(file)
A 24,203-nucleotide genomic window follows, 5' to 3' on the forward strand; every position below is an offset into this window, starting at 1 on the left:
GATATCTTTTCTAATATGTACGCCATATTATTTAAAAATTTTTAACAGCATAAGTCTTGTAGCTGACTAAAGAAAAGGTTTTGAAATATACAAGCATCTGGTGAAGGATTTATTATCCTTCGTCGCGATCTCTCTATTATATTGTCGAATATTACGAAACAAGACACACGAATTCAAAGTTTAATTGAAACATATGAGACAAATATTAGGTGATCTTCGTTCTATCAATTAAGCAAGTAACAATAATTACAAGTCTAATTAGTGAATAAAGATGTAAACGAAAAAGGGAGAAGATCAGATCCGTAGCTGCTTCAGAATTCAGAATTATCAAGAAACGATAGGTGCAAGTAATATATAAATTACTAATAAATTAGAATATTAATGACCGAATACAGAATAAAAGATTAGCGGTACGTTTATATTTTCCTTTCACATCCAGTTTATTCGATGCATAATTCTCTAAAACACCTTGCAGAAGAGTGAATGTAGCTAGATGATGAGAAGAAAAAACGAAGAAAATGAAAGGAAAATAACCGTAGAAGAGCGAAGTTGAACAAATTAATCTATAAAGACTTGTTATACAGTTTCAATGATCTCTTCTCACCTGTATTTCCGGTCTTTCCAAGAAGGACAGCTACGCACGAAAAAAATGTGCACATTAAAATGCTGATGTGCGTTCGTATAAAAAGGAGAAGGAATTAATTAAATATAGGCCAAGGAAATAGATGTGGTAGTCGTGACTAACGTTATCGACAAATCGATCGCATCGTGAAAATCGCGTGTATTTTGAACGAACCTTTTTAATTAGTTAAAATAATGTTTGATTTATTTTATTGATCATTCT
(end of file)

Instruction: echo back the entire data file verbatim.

A 24,203-nucleotide genomic window follows, 5' to 3' on the forward strand; every position below is an offset into this window, starting at 1 on the left:
GATATCTTTTCTAATATGTACGCCATATTATTTAAAAATTTTTAACAGCATAAGTCTTGTAGCTGACTAAAGAAAAGGTTTTGAAATATACAAGCATCTGGTGAAGGATTTATTATCCTTCGTCGCGATCTCTCTATTATATTGTCGAATATTACGAAACAAGACACACGAATTCAAAGTTTAATTGAAACATATGAGACAAATATTAGGTGATCTTCGTTCTATCAATTAAGCAAGTAACAATAATTACAAGTCTAATTAGTGAATAAAGATGTAAACGAAAAAGGGAGAAGATCAGATCCGTAGCTGCTTCAGAATTCAGAATTATCAAGAAACGATAGGTGCAAGTAATATATAAATTACTAATAAATTAGAATATTAATGACCGAATACAGAATAAAAGATTAGCGGTACGTTTATATTTTCCTTTCACATCCAGTTTATTCGATGCATAATTCTCTAAAACACCTTGCAGAAGAGTGAATGTAGCTAGATGATGAGAAGAAAAAACGAAGAAAATGAAAGGAAAATAACCGTAGAAGAGCGAAGTTGAACAAATTAATCTATAAAGACTTGTTATACAGTTTCAATGATCTCTTCTCACCTGTATTTCCGGTCTTTCCAAGAAGGACAGCTACGCACGAAAAAAATGTGCACATTAAAATGCTGATGTGCGTTCGTATAAAAAGGAGAAGGAATTAATTAAATATAGGCCAAGGAAATAGATGTGGTAGTCGTGACTAACGTTATCGACAAATCGATCGCATCGTGAAAATCGCGTGTATTTTGAACGAACCTTTTTAATTAGTTAAAATAATGTTTGATTTATTTTATTGATCATTCT